Strengthen employee engagement, not just performance

Ever wonder what makes your best employees into “rock stars” when others are just plugging dutifully along? One difference is their level of engagement.

Actively engaged employees are builders. They perform at consistently high levels. They want to use their talents and strengths at work every day. They work with passion and they drive innovation that moves their organizations forward. Engaged employees plan to stay for what they can give to your organization.

Contrast this with actively disengaged employees, who are the “cave-dwellers.” They resist change, are consistently against everything, and sow seeds of negativity at every opportunity. They can undermine what the engaged employees accomplish. They stay for what they can get from your organization.

Employee engagement can be defined many different ways, but generally attempts to take into account demonstrated satisfaction and commitment in addition to whatever specific variables are defined in an individual’s job description.

Thus engagement is more than just productivity, but a broader concept that attempts to measure a person’s perceptions and attitudes about their workplace and the work environment. “Engagement” matters over merely measuring “performance” because there is a strong correlation between the two—employees who are engaged produce a higher quality of work and are far less likely to be absent, claim workers compensation, or terminate employment for any reason, including involuntarily.

Corporations often compute their employee turnover rates and even use a statistical formula to identify the dollar cost of a position open, the recruiting, and training, and productivity ramp-up (i.e., a new employee is rarely 100% efficient their first month on the job). This formal analysis is not something most nonprofits have the inclination or resources to consider, but of course the benefits of engagement and the cost of a turnover are just as real for us, even if we don’t examine them.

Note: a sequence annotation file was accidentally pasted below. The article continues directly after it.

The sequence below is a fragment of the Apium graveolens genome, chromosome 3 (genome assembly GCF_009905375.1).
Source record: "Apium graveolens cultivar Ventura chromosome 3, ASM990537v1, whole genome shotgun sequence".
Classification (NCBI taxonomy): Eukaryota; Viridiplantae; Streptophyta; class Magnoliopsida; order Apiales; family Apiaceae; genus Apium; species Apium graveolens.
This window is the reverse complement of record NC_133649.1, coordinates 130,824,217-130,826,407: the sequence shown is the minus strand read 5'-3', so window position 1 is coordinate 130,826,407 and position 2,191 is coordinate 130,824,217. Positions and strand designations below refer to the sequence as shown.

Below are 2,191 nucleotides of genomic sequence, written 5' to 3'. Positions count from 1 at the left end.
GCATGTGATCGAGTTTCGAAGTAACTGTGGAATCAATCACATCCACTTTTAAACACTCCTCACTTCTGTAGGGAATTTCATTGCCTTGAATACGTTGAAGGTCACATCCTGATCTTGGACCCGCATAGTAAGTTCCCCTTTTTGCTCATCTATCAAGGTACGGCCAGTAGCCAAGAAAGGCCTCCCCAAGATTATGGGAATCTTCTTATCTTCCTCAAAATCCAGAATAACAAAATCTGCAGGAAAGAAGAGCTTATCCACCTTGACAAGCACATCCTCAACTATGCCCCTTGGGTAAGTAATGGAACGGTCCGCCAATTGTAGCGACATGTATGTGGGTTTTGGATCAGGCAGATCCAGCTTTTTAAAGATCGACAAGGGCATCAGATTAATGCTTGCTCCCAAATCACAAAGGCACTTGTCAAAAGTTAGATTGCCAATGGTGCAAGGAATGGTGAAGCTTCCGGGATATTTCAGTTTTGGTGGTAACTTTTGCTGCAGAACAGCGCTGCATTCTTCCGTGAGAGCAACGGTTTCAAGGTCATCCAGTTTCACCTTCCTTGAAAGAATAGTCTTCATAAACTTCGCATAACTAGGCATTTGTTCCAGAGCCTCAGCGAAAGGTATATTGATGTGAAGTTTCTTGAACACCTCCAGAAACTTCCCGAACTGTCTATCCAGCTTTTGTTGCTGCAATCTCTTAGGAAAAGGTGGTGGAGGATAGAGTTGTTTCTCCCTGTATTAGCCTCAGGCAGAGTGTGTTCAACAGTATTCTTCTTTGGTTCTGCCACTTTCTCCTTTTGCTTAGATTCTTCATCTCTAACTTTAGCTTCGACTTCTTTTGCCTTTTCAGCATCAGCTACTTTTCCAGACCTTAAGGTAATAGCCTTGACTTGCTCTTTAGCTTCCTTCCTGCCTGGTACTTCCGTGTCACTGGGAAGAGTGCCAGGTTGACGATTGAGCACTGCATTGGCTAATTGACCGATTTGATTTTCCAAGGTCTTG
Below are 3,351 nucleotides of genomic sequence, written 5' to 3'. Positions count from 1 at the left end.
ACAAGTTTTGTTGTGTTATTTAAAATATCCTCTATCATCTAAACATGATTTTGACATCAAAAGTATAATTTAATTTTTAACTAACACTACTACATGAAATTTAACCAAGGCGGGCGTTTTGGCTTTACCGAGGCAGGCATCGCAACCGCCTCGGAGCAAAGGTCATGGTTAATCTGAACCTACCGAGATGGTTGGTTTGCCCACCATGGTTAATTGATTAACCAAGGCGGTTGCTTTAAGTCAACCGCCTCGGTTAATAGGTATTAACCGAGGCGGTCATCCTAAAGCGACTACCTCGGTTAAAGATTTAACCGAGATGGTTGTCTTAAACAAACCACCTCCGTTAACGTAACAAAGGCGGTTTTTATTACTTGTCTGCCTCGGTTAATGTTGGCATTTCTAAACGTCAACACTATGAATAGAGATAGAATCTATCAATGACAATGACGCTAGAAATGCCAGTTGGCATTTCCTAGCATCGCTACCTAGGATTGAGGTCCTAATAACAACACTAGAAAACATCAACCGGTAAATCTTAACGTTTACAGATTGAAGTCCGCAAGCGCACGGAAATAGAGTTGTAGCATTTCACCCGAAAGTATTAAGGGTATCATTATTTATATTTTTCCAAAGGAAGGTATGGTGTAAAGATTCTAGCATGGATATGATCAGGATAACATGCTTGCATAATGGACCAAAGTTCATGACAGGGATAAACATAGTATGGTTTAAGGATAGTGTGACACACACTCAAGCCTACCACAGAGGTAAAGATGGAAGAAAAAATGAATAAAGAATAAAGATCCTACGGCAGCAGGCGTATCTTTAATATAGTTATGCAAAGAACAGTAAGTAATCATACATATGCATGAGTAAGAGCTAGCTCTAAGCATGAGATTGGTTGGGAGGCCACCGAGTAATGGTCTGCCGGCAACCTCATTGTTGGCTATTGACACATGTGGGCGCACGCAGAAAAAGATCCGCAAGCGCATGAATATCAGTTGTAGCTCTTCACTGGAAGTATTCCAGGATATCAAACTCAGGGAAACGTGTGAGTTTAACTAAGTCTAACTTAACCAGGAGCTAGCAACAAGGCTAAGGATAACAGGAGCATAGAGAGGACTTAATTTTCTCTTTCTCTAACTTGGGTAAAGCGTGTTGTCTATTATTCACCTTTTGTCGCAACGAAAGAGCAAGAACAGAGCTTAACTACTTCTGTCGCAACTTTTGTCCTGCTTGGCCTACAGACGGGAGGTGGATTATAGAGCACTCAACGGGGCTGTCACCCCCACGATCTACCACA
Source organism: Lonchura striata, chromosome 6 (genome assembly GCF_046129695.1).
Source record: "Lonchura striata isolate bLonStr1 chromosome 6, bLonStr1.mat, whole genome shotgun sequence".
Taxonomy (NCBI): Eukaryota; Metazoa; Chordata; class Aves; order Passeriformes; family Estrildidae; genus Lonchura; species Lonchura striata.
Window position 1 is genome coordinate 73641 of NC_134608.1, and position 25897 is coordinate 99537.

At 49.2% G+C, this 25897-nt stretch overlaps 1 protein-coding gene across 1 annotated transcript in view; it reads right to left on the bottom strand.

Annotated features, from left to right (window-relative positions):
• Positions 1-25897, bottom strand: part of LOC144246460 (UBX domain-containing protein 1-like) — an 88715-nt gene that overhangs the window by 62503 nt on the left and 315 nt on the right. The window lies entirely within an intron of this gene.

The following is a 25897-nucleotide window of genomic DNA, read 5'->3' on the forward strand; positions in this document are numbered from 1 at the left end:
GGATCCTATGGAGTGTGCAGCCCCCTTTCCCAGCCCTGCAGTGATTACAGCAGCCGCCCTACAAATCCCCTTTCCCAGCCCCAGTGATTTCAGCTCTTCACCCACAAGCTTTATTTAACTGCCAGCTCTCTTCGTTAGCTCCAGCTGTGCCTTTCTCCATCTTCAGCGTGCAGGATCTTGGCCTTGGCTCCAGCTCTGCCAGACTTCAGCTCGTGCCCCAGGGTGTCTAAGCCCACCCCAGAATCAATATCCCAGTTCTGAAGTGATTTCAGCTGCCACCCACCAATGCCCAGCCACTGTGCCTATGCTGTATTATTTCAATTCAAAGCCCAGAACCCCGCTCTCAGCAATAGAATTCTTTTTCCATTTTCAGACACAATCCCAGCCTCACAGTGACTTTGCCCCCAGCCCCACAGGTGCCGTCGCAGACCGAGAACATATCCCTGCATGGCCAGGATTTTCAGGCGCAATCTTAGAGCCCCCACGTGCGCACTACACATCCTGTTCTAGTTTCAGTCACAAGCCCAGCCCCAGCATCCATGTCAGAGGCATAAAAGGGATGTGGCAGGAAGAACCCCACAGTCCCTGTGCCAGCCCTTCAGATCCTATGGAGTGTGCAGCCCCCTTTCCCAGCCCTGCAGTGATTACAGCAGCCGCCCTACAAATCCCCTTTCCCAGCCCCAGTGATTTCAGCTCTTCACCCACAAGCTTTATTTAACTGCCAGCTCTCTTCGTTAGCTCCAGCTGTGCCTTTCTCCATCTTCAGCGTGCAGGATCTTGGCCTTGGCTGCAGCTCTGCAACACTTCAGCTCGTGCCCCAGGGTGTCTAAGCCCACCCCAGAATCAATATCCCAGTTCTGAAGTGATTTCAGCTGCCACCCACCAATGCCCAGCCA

Still, how could you assess employment engagement? You might consider a third-party interview or survey process based on the following considerations.

1. An employee’s relationship with a direct supervisor makes or breaks a level of engagement, more so than the employee’s feelings about the organization overall. This critical relationship is usually defined by three factors: whether the supervisor is a good listener, how the supervisor expresses appropriate praise and appreciation for a job well done, and how an employee is informed and involved in decisions that affect the team.

2. Less easy to define but also very important is whether an employee trusts your management and/or board. Ask. If there is something in your culture that inhibits trust, find out what it is. For example, you may insist there is no favoritism exhibited among your staff, but then, it’s not your perception that matters in this case.

3. Employee engagement is a deep and broad connection that an individual has with an organization that results in a willingness to go above and beyond what’s expected of them. This three-part connection starts with the rational, thinking part of the equation—how well an employee understands his/her job and its connection to the mission. This is the “mind.” You clearly have a role in ensuring this understanding.